Is Your Antacid Making You Sick?

By: Dr. Matt Lewis, D.C., DACBN, CFMP®

Heartburn has been in the news a lot lately — and I’m not talking about the heartburn you get from watchingthe news. All those stories about COVID 19, peaceful protests, looting, and the upcoming presidential election are certainly enough to cause indigestion. But before you reach for that “little purple pill” to relieve your heartburn, consider its potential impact on your overall health.

As highlighted in a number of recent reports, prescription and over-the-counter drugs commonly used to alleviate symptoms associated with heartburn, gastroesophageal reflux disease (GERD), acid reflux, and ulcers, may increase the risk of numerous health conditions, some of which can be fatal. Among these risks are cardiovascular disease, chronic kidney disease, and cancer.

Most recently, the news buzzed about the U.S. Food and Drug Administration’s (FDA’s) recall of all prescription and over the counter (OTC) ranitidine medications, commonly known by the brand name Zantac. The FDA discovered a contaminant called N-Nitrosodimethylamine (NDMA) in some ranitidine products that “increases over time and when stored at higher than room temperatures and may result in consumer exposure to unacceptable levels.” NDMA is a probable human carcinogen (a substance that could cause cancer).

Ranitidine is a histamine-2 (H2) blocker, a class of heartburn medication that’s normally not nearly as harmful as another class of medications commonly used to treat heartburn (I should say commonly overused) — proton pump inhibitors (PPIs). One study of PPIs — Estimates of mortality associated with proton pump inhibitors among US veteranswas published in May of 2019 in the British Medical Journal. In that peer-reviewed study, researchers from the Department of Veterans Affairs-Saint Louis, Saint Louis University, and Washington University School of Medicine in Saint Louis concluded that taking proton pump inhibitors (PPIs) is associated with a small excess of cause-specific mortality, including death in 45 out of every 1,000 people. Another study published in 2006 in the Journal of the American Medical Association, concluded that long-term PPI therapy is associated with an increased risk of hip fracture.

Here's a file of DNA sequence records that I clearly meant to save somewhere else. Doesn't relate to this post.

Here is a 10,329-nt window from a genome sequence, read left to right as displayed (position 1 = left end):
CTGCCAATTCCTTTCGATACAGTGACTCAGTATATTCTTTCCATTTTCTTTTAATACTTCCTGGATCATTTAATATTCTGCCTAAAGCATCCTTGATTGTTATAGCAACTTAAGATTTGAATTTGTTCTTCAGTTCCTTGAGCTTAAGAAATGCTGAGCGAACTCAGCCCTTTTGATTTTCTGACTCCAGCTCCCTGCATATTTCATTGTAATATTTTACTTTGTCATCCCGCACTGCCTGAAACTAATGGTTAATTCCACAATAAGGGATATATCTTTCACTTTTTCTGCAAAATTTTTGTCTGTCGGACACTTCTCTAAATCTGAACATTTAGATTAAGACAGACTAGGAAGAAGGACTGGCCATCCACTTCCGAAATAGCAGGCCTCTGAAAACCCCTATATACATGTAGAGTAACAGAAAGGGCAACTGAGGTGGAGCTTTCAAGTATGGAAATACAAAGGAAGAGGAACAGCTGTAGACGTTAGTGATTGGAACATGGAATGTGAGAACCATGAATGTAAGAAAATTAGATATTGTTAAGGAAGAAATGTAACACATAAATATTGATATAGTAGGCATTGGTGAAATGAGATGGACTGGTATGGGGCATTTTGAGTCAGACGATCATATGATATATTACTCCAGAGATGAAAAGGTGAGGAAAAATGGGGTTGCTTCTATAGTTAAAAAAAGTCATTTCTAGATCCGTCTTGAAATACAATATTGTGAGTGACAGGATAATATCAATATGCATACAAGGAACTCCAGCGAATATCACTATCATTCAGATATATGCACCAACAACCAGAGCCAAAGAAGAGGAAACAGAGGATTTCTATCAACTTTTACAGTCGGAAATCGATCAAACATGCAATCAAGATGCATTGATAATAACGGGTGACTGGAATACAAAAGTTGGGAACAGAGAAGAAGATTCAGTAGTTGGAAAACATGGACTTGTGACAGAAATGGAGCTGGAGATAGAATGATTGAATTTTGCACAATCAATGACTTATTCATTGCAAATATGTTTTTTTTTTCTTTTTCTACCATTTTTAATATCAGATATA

Other potential adverse side effects associated with PPIs include pneumonia, Clostridium difficile diarrhea, hypomagnesemia, vitamin B12 deficiency, iron deficiency, chronic kidney disease, and dementia. Possible drug interactions are another concern.

Understanding Heartburn and Proton Pump Inhibitors

Heartburn — also referred to as acid indigestion — is that uncomfortable experience wherein the contents of the stomach reverse course and back up into the esophagus. And, because the stomach’s strong digestive mechanism produces acid, the influx of partially broken-down foodstuff results in a sour, unpleasant taste in the back of the mouth or even the tongue.

Proton pump inhibitors (PPIs), first developed in the 1980s, were designed to treat acid-related disorders such as acid indigestion/heartburn and related discomfort in the upper gastrointestinal tract. According to data from the U.S. National Institutes of Health, 15 to 20 million adults in the United States now use prescription PPIs to reduce the excessive production of acid.

Technically speaking, PPIs inhibit active parietal cell acid secretion, meaning they’re designed to reduce the production of acid in the wall of the stomach, thereby preventing ulcers and helping to heal ulcers of esophagus, stomach, and small intestine. A number of different PPIs are currently on the market:

  • Aciphex (Rabeprazole)
  • Dexilant (Dexlansoprazole)
  • Nexium (Esomeprazole)
  • Prevacid (Lansoprazole)
  • Prilosec (Omeprazole)
  • Protonix (Pantoprazole)
  • Zegerid (Omeprazole and sodium bicarbonate)

Additionally, research has revealed that more than 50 percent of the people taking PPIs did so without a documented medical need. Researchers also found that approximately 80 percent of people who take PPIs consume low doses of the prescription medication, roughly equivalent to dosages commonly found in over-the-counter versions of those same medications.

The Problem with Proton Pump Inhibitors

The problem with PPIs and other medications used to reduce stomach acid is that they work — they reduce stomach acid. Trouble is, stomach acid is generally a good thing. That’s why we have it. It helps to digest food, it kills harmful bacteria and viruses, and it improves absorption of certain nutrients.